"For this tree to do well, we need to get some mulch in there to conserve water," said Rob Crawford, a certified arborist who addressed an attentive crowd Friday morning.
They filled the Woolmarket Community Center to talk trees. Land owners learning to make the right decisions about what's best for re-foresting the coast.
"We're trying to help the recovery after the storm. People planting new trees and people learning to take care of the trees that they have that may have been damaged. Storm recovery basically. Making the coast a nicer place and a prettier place to live," said conference organizer, Howard Page.
While Hurricane Katrina certainly caused significant damage to the coast's tree population, there's another emerging issue that could threaten the trees far more than any storm. Development, especially along the beach front, is becoming a serious issue.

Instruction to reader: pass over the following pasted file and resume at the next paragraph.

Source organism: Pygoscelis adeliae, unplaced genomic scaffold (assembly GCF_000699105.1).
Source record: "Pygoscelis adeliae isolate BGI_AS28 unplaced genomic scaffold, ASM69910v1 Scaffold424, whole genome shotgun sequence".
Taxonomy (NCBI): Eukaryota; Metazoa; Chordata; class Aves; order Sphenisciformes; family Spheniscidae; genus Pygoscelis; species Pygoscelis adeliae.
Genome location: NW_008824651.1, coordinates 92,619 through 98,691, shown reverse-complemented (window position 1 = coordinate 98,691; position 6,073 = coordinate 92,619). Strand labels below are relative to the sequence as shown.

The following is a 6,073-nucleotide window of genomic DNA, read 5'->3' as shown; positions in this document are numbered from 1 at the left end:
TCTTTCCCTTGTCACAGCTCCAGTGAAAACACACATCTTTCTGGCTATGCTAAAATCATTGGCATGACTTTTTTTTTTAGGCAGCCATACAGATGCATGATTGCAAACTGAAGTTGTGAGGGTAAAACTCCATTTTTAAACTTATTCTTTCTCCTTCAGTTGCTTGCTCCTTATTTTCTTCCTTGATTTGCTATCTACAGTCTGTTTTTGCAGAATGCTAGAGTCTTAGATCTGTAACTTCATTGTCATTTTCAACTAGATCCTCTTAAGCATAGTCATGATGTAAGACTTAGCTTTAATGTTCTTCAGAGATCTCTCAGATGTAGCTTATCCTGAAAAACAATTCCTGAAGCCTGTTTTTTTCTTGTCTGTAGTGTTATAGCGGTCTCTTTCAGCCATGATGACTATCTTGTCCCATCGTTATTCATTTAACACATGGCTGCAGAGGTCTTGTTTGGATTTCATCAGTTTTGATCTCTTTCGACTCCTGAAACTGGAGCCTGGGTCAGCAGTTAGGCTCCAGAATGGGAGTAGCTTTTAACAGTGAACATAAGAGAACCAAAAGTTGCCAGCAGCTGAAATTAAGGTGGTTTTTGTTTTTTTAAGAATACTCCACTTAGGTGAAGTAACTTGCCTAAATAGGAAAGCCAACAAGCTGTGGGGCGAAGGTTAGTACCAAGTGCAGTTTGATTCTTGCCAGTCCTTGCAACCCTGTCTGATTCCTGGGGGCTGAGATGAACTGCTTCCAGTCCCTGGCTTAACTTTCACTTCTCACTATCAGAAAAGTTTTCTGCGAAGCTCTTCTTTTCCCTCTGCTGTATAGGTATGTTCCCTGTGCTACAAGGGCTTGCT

"We've got a maritime forest which is predominately live oak trees. It's being taken over by parking lots, condos, casinos, hotels. All this stuff happening on the beach. And we've got to protect what we've got or else it's going to be completely changed," said Crawford.
A public tree giveaway followed the workshop. Thousands will be planted across the coast.
"Because they're excellent for property values. They're excellent for economic development. Curb appeal Eco tourism. So, it's very important we replace the trees in the correct manner," explained Donna Yowell with the Mississippi Urban Forest Council.
New trees offer a promise of future growth, and another visible sign of post-hurricane recovery.